Troopers say "dozens" of vehicles ran off state highways Tuesday

If Old Man Winter had been napping for a few days, he woke up with a vengeance Tuesday. The Finger Lakes region saw snow in the morning and early afternoon, followed by sleet and freezing rain throughout the day and into the evening — changing to regular rainfall as temperatures were expected to rise.

Dropping temperatures Wednesday morning were expected to cause a flash freeze.

This mix has made commutes treacherous and contributed to accidents throughout the region, as well as cancelling evening events at schools, churches and other institutions around the area, such as Richmond's Town Board meeting scheduled for Tuesday night.

Among Tuesday's accidents were a tractor trailer tanker carrying milk that tipped over at the intersection of Route 488 and Freshour Road early Tuesday afternoon, with Hopewell firefighters dispatched for the accident around 12:20 p.m. No other vehicles were traveling through the intersection at the time, and the driver was unhurt.

State troopers said "dozens" of vehicles ran off state highways, mostly interstates, on Tuesday.

"The slush will grab them so fast, before they realize what's happening, and just pull them off the road," declared Livingston County Deputy John Morgan.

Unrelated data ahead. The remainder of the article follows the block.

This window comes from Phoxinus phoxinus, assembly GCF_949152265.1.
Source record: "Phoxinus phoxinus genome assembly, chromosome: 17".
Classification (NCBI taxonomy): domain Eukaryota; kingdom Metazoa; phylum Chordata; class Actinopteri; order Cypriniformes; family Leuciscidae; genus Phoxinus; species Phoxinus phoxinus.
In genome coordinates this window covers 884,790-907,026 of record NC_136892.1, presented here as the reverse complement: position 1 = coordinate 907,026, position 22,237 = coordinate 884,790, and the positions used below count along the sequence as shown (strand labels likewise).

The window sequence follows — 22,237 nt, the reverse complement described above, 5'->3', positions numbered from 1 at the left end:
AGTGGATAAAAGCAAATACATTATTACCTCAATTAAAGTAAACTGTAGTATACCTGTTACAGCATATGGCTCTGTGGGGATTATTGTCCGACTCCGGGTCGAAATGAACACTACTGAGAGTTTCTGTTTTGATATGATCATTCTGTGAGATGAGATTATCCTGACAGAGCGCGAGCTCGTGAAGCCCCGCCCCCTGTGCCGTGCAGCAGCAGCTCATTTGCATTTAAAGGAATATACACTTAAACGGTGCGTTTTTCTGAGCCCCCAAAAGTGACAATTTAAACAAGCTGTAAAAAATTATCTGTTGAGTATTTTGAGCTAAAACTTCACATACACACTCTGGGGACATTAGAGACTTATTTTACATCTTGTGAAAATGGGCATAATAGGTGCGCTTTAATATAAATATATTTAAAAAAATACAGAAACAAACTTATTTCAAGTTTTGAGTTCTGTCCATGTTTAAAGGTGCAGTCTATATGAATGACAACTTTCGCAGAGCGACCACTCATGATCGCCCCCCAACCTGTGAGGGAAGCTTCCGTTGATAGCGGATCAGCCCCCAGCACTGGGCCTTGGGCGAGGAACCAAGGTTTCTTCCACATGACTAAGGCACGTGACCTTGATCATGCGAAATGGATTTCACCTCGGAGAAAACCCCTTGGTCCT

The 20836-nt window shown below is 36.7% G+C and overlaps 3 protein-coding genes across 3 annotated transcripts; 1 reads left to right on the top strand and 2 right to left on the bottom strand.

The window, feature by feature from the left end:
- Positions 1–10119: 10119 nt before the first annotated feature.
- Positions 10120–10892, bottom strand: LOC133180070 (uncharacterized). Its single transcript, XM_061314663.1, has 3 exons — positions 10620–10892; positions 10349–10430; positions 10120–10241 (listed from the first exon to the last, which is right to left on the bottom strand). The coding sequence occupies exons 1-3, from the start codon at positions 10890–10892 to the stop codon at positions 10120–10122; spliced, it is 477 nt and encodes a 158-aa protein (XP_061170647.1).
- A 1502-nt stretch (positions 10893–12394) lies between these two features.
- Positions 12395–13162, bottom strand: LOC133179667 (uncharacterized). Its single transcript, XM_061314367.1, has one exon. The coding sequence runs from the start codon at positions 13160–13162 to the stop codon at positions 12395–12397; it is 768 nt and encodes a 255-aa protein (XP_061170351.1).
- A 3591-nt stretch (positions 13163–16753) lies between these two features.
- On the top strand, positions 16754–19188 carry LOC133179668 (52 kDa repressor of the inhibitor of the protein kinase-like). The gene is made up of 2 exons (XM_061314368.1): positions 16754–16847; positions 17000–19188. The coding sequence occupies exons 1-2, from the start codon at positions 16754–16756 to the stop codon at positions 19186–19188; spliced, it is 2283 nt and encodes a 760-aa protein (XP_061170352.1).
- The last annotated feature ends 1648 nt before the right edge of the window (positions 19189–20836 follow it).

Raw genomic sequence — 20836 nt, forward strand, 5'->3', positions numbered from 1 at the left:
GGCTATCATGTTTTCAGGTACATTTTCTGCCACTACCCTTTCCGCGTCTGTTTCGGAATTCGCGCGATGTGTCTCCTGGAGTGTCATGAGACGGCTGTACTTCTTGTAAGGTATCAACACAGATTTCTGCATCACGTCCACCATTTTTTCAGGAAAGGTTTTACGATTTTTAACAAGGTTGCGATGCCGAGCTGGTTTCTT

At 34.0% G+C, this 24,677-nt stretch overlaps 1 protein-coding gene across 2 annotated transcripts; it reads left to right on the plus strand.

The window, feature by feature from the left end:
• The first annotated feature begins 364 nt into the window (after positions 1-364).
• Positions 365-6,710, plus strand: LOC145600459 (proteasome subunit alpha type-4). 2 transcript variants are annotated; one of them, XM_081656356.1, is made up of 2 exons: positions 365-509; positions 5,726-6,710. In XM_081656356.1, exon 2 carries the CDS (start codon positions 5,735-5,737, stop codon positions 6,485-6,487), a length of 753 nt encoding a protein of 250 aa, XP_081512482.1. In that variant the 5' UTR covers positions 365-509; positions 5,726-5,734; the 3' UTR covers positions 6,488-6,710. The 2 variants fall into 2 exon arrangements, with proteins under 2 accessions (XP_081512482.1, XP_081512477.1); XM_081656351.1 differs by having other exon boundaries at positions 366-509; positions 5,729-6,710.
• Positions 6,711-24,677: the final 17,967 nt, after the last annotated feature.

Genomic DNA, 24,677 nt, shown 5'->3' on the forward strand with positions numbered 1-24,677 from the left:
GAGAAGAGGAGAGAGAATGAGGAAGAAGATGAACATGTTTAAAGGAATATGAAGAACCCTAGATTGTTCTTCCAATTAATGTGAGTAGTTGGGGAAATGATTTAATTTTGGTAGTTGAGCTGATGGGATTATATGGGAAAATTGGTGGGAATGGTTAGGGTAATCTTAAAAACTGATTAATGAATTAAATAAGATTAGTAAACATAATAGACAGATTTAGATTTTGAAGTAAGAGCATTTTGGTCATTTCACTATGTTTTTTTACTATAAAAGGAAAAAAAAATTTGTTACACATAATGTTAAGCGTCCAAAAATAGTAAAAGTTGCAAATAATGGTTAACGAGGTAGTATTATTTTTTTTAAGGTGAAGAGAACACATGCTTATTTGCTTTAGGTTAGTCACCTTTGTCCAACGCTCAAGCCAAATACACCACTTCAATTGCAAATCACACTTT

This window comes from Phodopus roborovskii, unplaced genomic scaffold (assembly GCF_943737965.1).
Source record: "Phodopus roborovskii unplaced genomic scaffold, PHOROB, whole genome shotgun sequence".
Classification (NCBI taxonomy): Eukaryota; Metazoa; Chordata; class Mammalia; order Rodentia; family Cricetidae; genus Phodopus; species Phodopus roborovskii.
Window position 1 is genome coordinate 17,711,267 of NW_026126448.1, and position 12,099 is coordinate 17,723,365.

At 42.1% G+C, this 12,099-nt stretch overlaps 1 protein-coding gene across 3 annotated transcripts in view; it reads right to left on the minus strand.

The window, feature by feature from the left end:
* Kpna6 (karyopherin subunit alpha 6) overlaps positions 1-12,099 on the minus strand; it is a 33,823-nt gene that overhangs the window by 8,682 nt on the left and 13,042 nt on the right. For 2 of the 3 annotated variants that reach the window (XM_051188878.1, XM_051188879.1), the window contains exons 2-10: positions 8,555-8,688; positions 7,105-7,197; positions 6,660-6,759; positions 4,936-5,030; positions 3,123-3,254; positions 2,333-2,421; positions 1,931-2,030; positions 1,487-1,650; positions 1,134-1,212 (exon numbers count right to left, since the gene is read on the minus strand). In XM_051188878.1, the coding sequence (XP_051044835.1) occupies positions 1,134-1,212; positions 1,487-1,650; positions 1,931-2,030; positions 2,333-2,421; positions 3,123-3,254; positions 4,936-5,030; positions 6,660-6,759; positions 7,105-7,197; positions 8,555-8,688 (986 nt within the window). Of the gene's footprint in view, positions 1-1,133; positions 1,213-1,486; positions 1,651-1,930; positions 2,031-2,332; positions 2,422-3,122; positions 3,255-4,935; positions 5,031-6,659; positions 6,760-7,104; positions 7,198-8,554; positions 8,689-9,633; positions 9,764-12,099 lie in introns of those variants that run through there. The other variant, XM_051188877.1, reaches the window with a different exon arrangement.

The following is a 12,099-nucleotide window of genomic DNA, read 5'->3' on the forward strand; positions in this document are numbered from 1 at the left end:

Morgan professed frustration over the surge in accidents.

"People forget in a hurry how to drive in this type of weather," he exclaimed. "When we have the nicer weather, they can cruise the roads, speed limit and everything else, and then all of a sudden you get this type of weather. You have to slow down."

Joe Defina's car careened off I-390 and ended up mangled against a wire highway fence. "I felt scared. I thought ... I actually thought 'this is it!'" said the Henrietta resident. "I was going pretty slow. Tried to get over and, next thing I know, sssssssliding, sliding."

A winter storm warning is in place for Yates and Seneca counties from 3 a.m. Tuesday through 7 a.m. Wednesday, with a winter weather advisory in place for the rest of Western New York from 3 a.m. Tuesday through 4 a.m. Wednesday.

Wednesday will also be marked by gusty winds on the back side of the low-pressure area bringing us this messy weather. Gusts at times could be up to 48 mph by midday before conditions taper off by evening.

A high wind advisory is in place until 10 p.m. Wednesday. Do not expect power outages, but winds could be high enough to knock down tree limbs and blow around snow reducing visibility at times.

As well, the National Weather Service out of Buffalo forecasts a 50 percent chance of snow showers Wednesday, becoming increasingly more likely as the evening progresses — with the winds creating the hazard of blowing snow. Thursday brings a slight chance of snow showers and a likelihood of night rain, which should continue into Friday, notes the NWS. Saturday thus far looks to be free of precipitation, but mostly cloudy, according to current prognostications.